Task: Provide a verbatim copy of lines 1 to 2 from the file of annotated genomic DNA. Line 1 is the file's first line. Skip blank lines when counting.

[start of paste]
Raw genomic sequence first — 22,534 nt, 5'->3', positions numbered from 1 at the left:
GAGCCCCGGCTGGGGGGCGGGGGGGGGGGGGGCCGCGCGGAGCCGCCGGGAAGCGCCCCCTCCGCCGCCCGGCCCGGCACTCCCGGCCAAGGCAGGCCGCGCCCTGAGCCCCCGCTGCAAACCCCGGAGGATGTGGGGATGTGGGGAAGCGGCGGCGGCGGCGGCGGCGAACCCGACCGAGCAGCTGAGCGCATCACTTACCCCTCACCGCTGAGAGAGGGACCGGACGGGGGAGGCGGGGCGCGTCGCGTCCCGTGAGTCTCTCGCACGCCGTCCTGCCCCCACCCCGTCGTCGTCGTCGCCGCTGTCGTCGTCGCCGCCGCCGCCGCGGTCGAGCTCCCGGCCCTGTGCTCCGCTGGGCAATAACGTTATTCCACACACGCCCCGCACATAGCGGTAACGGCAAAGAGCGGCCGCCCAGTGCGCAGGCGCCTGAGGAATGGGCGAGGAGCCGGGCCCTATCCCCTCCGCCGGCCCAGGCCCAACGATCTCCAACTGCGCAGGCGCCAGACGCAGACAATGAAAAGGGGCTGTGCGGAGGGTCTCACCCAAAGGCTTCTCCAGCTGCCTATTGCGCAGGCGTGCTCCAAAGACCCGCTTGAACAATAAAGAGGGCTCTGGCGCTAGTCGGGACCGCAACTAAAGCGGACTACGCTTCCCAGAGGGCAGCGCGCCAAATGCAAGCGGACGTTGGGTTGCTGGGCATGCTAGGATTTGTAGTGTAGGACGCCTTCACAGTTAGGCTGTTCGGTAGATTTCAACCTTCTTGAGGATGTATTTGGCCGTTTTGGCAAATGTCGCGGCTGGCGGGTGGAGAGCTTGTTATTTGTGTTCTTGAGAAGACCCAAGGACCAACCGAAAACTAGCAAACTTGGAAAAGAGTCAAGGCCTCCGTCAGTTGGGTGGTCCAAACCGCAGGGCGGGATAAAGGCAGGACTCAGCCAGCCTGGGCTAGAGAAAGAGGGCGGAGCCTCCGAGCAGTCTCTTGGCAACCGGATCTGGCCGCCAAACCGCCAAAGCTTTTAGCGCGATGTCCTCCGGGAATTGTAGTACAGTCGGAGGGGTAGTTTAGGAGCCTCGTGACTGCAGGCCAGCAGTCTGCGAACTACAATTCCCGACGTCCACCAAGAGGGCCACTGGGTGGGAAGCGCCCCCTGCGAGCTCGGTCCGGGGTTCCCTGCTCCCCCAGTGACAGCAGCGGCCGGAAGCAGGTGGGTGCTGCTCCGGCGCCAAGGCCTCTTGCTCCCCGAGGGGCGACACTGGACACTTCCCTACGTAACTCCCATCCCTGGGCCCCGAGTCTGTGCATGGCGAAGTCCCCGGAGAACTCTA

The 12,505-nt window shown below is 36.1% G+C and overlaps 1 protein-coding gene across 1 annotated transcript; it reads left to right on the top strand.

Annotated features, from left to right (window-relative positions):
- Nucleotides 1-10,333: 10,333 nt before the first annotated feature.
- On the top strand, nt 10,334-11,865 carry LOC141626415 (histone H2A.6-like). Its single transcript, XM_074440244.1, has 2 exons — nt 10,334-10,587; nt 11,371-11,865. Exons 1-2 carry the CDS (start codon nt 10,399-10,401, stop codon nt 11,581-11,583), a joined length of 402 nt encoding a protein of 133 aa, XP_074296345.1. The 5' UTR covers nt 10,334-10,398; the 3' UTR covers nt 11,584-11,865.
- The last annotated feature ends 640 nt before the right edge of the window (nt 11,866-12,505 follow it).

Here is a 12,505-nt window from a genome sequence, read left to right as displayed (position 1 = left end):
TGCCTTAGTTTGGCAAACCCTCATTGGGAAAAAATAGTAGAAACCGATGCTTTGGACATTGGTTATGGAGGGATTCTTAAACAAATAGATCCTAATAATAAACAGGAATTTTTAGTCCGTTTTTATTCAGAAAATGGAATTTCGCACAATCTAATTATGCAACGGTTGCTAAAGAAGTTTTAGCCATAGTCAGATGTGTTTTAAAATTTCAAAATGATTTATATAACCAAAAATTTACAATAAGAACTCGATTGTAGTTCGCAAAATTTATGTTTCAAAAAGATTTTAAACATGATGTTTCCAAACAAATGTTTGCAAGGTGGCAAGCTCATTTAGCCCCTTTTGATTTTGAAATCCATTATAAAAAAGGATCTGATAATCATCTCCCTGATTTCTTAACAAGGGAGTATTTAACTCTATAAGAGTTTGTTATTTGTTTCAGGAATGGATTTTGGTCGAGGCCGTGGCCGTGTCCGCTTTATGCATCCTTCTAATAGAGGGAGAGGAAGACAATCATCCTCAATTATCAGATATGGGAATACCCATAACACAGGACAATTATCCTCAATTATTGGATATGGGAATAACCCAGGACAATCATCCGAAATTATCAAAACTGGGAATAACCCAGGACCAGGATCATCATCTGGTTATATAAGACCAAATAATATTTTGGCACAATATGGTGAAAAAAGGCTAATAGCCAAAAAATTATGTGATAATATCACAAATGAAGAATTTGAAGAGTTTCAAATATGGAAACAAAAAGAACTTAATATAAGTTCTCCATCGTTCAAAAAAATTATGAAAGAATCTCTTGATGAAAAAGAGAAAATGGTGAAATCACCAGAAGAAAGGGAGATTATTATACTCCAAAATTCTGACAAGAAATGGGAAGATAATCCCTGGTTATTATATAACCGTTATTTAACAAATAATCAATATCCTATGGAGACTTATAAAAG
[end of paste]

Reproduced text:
Raw genomic sequence first — 22,534 nt, 5'->3', positions numbered from 1 at the left:
GAGCCCCGGCTGGGGGGCGGGGGGGGGGGGGGCCGCGCGGAGCCGCCGGGAAGCGCCCCCTCCGCCGCCCGGCCCGGCACTCCCGGCCAAGGCAGGCCGCGCCCTGAGCCCCCGCTGCAAACCCCGGAGGATGTGGGGATGTGGGGAAGCGGCGGCGGCGGCGGCGGCGAACCCGACCGAGCAGCTGAGCGCATCACTTACCCCTCACCGCTGAGAGAGGGACCGGACGGGGGAGGCGGGGCGCGTCGCGTCCCGTGAGTCTCTCGCACGCCGTCCTGCCCCCACCCCGTCGTCGTCGTCGCCGCTGTCGTCGTCGCCGCCGCCGCCGCGGTCGAGCTCCCGGCCCTGTGCTCCGCTGGGCAATAACGTTATTCCACACACGCCCCGCACATAGCGGTAACGGCAAAGAGCGGCCGCCCAGTGCGCAGGCGCCTGAGGAATGGGCGAGGAGCCGGGCCCTATCCCCTCCGCCGGCCCAGGCCCAACGATCTCCAACTGCGCAGGCGCCAGACGCAGACAATGAAAAGGGGCTGTGCGGAGGGTCTCACCCAAAGGCTTCTCCAGCTGCCTATTGCGCAGGCGTGCTCCAAAGACCCGCTTGAACAATAAAGAGGGCTCTGGCGCTAGTCGGGACCGCAACTAAAGCGGACTACGCTTCCCAGAGGGCAGCGCGCCAAATGCAAGCGGACGTTGGGTTGCTGGGCATGCTAGGATTTGTAGTGTAGGACGCCTTCACAGTTAGGCTGTTCGGTAGATTTCAACCTTCTTGAGGATGTATTTGGCCGTTTTGGCAAATGTCGCGGCTGGCGGGTGGAGAGCTTGTTATTTGTGTTCTTGAGAAGACCCAAGGACCAACCGAAAACTAGCAAACTTGGAAAAGAGTCAAGGCCTCCGTCAGTTGGGTGGTCCAAACCGCAGGGCGGGATAAAGGCAGGACTCAGCCAGCCTGGGCTAGAGAAAGAGGGCGGAGCCTCCGAGCAGTCTCTTGGCAACCGGATCTGGCCGCCAAACCGCCAAAGCTTTTAGCGCGATGTCCTCCGGGAATTGTAGTACAGTCGGAGGGGTAGTTTAGGAGCCTCGTGACTGCAGGCCAGCAGTCTGCGAACTACAATTCCCGACGTCCACCAAGAGGGCCACTGGGTGGGAAGCGCCCCCTGCGAGCTCGGTCCGGGGTTCCCTGCTCCCCCAGTGACAGCAGCGGCCGGAAGCAGGTGGGTGCTGCTCCGGCGCCAAGGCCTCTTGCTCCCCGAGGGGCGACACTGGACACTTCCCTACGTAACTCCCATCCCTGGGCCCCGAGTCTGTGCATGGCGAAGTCCCCGGAGAACTCTA